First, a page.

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Pretransition? Flying Mounts? How Paratriathletes Navigate the Transition Area

Think T1 is already chaotic? Try doing a flying dismount without being able to see. We take a firsthand look at the unique complexities (and the importance) of paratriathlon transitions.

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In a triathlon, every second counts, including the seconds spent in the transition from swim-to-bike (T1) and bike-to-run (T2). While a speedy transition is unlikely to be the sole reason one wins a race, it can definitely be the reason an athlete loses precious seconds if they fumble with a helmet or trip over their own feet. Now, imagine the pressure of a triathlon transition, but add in a prosthetic leg. Or a vision impairment. Or having limited use of a limb. 

For Paralympic triathletes, transitions are often described as the trickiest part of their race, due to the complexities disabilities can add to T1 and T2, which can increase the time spent going from swim to bike or bike to run. But just like all triathletes, these Paralympians have faced their challenges head on to become aces at nailing this aspect of their sport.

Read on for three perspectives on how triathletes at the Paralympic Games navigate their unique transition area:

Allysa Seely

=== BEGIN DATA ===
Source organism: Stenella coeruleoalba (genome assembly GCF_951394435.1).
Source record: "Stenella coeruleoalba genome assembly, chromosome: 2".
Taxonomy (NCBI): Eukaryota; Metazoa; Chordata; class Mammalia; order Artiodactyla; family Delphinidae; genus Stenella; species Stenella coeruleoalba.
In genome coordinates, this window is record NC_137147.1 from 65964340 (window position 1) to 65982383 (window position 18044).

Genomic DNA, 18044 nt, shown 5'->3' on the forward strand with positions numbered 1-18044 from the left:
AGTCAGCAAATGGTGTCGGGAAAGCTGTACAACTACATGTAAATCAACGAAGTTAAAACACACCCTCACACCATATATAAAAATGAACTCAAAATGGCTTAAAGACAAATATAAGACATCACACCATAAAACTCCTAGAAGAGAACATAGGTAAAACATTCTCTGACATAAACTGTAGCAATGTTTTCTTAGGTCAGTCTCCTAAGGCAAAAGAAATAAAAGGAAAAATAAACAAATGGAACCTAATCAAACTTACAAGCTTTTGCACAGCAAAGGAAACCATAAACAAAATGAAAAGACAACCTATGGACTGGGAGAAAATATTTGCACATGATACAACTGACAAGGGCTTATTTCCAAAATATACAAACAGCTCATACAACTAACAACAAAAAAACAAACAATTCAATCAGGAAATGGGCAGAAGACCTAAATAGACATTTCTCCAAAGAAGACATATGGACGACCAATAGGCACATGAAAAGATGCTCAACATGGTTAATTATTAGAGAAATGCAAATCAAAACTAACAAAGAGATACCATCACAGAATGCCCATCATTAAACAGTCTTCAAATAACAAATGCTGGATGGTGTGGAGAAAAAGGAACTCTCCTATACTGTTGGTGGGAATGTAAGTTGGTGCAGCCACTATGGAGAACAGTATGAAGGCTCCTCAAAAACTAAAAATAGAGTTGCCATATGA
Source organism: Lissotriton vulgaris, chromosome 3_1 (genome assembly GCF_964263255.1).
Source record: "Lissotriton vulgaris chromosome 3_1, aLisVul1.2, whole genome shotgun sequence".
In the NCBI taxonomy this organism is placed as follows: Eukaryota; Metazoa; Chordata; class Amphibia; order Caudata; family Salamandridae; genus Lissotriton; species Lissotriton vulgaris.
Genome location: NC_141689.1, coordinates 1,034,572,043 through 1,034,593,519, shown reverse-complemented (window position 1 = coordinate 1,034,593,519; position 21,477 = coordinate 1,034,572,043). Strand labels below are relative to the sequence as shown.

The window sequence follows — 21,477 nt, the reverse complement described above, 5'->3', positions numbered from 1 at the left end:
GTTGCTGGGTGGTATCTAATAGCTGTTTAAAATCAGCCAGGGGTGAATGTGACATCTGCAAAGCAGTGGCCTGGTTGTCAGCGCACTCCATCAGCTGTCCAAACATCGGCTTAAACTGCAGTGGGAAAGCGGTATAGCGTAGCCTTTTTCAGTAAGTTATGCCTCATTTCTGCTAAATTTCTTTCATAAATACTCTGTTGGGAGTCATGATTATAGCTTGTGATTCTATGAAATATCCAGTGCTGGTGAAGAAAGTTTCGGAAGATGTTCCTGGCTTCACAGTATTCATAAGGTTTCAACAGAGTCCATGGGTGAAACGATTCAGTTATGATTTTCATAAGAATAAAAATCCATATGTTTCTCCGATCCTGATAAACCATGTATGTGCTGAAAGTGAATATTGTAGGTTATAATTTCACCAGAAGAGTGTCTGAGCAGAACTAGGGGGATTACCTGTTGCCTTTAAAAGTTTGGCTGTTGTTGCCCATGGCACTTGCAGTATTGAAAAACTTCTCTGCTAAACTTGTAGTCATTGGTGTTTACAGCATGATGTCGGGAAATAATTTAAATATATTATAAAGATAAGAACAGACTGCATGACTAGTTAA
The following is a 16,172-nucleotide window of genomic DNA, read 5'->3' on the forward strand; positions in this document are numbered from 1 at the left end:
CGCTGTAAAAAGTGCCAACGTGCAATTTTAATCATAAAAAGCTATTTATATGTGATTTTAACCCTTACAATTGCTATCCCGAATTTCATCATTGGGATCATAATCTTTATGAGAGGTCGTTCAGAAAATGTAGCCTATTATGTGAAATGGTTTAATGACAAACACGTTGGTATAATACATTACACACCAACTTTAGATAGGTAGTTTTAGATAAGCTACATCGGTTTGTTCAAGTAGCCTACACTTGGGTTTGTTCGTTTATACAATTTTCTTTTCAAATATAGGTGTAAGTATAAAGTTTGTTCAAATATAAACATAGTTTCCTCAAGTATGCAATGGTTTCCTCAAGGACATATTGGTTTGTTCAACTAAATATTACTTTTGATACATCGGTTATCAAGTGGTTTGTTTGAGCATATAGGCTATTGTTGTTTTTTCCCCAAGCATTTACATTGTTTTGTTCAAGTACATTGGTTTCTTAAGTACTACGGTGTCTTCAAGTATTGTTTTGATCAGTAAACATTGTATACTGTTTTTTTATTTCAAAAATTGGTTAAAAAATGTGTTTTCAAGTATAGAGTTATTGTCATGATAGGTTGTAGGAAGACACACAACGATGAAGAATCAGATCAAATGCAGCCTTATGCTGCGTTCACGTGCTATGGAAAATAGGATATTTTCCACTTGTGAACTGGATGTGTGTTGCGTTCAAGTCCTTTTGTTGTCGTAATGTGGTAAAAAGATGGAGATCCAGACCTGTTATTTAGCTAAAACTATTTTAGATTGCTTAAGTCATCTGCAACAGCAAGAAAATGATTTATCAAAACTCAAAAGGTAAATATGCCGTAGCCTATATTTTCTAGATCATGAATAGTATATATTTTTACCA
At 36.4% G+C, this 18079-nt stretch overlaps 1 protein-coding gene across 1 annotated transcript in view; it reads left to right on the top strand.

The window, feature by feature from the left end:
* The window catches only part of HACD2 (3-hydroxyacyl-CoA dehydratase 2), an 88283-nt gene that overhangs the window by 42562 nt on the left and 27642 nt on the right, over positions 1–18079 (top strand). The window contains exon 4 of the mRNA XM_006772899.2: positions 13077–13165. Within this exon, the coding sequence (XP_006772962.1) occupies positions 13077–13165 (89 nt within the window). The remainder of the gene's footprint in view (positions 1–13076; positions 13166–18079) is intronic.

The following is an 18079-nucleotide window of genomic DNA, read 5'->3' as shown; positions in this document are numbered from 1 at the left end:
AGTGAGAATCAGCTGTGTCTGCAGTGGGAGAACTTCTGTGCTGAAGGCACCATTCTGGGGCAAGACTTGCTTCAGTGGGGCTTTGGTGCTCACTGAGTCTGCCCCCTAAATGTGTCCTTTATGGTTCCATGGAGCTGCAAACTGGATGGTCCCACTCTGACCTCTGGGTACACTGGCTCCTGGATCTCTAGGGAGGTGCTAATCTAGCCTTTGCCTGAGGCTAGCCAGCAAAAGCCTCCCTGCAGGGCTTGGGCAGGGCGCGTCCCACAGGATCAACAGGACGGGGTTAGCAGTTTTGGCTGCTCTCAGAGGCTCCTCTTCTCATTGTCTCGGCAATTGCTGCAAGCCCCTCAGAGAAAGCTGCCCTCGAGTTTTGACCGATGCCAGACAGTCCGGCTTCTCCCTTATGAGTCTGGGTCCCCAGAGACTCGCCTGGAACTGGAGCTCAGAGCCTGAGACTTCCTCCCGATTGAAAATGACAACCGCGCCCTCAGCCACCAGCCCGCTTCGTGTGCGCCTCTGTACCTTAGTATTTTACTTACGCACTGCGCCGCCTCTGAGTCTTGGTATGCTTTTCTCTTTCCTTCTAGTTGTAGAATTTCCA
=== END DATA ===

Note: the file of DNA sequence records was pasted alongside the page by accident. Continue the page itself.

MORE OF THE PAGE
Two-time Paralympian, 2016 Paralympic Gold Medalist
PTS2 Classification 

In the Paralympics, athletes compete in classifications that groups them with other athletes who have a similar disability. Two-time Paralympic and 2016 Paralympic gold medalist triathlete Allysa Seely competes in the PTS2 classification, which is defined by World Triathlon as: “Severe impairments. In both bike and run segments, amputee athletes may use approved prosthesis or other supportive devices. Includes athletes with comparable activity limitation and an impairment of, but not limited to, limb deficiency, hypertonia, ataxia and or athetosis, impaired muscle power or range of movement.”

RELATED: What is Paratriathlon? Understanding Triathlon in the Paralympics

Seely uses a full-length leg prosthetic, which she does not wear in the swim. Because she will need her leg prosthetic at the swim exit, her preparation for transition starts even before the gun goes off.

“In paratriathlon, we have what’s called pre-transition,” Seely said. “Pre-transition is generally right at the water’s edge and is where we are allowed to put any gear—such as a prosthetic—that will help us get from the water into T1.” Before the race, Seely places her run-specific prosthesis in pre-transition. After she is assisted out of the water by volunteers, she throws on her run leg in a matter of seconds and heads toward her bike.